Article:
In the film I’ve just made, Fantastic Voyage, I worked for months in order to obtain totally unprecedented plastic effects. With my favourite cinematographer, Ernest Laszlo, we aimed to suppress the sets and replace them with lighting. Thanks to transparent materials and the careful placement of light play, we have achieved astonishing results. We have given life to an imaginary décor, thanks to the distribution of zones of shadow and various colours. And because – for once in a science fiction film – the script is built on an adult premise, and not some stupid story for abnormal children, I believe that people will be very interested.
– Richard Fleischer interviewed by “B.T.”, Cahiers du cinéma, no. 186 (January 1967)
In the judgement eventually pronounced by Bertrand Tavernier (the above interviewer, I presume) and Jean-Pierre Coursodon in their classic reference book Fifty Years of American Cinema, Fantastic Voyage does not come out too well: it “can be rescued, at a pinch” from his run of failed, big-budget projects at Fox in the latter half of the 1960s, although it is:
… well below what it could have been: stereotyped characters, non-existent direction of actors (with Stephen Boyd as hero, we could be in Flash Gordon), strictly functional dialogue (the pseudo-technical jargon is intercut here and there with philosophic platitudes: Arthur Kennedy paraphrases Pascal and attempts to change a colleague’s scepticism concerning the miracle of life, when the scene is fortunately interrupted by an alert). As to its sets and special effects, highly praised at the time, they today seem rather rudimentary, even ridiculous (Raquel Welch attacked by antibodies that mistake her for a microbe).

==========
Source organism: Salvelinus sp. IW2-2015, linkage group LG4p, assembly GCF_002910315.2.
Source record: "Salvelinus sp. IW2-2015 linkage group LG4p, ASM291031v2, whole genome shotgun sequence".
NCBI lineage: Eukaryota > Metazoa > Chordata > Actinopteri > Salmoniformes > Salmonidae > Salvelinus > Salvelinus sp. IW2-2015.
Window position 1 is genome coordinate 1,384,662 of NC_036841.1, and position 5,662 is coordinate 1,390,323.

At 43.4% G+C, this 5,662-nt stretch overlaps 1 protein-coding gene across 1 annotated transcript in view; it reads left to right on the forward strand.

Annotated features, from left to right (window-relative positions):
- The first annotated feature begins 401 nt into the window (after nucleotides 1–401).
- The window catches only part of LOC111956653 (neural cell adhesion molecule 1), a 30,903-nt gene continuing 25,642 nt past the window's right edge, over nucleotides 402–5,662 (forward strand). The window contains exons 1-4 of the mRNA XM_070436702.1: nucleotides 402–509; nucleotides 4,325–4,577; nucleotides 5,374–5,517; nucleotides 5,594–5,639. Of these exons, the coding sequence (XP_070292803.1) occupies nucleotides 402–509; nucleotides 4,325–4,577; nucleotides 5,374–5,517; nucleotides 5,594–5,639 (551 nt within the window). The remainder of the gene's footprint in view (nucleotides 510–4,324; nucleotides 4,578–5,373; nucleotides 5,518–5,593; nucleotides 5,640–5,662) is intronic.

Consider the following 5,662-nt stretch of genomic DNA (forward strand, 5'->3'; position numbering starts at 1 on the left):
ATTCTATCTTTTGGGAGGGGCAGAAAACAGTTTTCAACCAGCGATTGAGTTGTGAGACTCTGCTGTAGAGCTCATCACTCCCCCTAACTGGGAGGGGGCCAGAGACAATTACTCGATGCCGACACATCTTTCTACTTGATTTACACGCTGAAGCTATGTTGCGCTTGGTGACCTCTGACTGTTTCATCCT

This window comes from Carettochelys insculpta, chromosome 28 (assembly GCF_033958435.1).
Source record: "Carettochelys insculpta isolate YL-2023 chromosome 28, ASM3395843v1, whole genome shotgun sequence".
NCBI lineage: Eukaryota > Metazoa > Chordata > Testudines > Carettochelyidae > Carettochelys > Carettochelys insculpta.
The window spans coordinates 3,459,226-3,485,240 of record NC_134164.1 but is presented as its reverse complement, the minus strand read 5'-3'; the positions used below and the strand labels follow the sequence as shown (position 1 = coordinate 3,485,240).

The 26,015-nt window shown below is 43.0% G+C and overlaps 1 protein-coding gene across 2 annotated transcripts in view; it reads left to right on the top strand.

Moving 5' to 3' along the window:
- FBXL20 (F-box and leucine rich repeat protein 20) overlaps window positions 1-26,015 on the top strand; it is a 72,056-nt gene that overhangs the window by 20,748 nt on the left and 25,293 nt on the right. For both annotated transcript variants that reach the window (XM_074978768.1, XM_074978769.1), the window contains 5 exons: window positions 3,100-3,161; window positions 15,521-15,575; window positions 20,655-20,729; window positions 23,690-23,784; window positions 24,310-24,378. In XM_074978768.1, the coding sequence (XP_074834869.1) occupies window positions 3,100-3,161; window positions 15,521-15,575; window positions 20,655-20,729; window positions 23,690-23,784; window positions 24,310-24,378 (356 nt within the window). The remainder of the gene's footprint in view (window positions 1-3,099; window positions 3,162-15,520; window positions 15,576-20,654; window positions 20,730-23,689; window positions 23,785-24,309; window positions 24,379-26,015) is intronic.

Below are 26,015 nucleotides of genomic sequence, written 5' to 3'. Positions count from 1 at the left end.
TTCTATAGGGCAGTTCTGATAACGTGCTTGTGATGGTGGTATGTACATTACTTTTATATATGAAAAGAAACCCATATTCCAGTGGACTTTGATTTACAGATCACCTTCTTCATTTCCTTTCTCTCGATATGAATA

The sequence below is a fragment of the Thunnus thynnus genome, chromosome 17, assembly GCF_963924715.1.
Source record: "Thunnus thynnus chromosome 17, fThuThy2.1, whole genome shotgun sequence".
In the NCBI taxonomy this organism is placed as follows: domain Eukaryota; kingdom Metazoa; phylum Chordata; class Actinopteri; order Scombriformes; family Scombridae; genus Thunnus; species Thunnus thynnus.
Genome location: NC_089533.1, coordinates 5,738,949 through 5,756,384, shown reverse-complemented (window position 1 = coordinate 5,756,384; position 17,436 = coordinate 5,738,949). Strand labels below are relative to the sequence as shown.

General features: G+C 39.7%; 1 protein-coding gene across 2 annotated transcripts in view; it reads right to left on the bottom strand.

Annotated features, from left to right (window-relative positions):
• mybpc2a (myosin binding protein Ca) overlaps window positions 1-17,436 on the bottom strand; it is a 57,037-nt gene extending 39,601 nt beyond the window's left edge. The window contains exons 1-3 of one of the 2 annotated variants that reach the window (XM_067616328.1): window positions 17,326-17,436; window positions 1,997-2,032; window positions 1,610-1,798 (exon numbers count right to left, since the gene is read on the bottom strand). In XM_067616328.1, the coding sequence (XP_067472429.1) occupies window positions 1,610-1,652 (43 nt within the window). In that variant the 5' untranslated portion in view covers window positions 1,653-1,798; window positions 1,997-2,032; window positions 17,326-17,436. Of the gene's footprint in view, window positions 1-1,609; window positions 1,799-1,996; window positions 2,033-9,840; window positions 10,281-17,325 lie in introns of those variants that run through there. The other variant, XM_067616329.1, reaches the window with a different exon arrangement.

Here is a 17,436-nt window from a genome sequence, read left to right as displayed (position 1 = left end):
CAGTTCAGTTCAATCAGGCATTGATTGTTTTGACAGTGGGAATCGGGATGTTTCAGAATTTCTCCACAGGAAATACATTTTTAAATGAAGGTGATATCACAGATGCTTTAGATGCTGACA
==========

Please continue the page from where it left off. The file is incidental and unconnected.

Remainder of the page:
What neither Fleischer nor his critics spell out, in these accounts, is the “adult premise” of the tale: a team of scientists (and one government security agent) are miniaturised in a top secret, underground, American military facility, in order to enter the body of a friendly Russian defector whose brain has been damaged in a surprise attack (the subject of a surreal, wordless opening sequence). The crew, in their submarine-cum-spaceship vessel, travel along various passageways of this body (arteries, the heart, an ear canal) in order to get to the brain clot and laser it away. However – in an intrigue reminiscent of the various versions of The Thing – there is a traitor on board, and some little mystery concerning the identity of this cad, who finally meets a gruesome comeuppance due to the body’s defence mechanisms. As in Journey to the Center of the Earth (1959) and many similar Jules Verne-style “adventure into strange landscape” tales, there is initial debate as to whether a woman should be allowed to participate in the voyage. She does. Proto-feminism?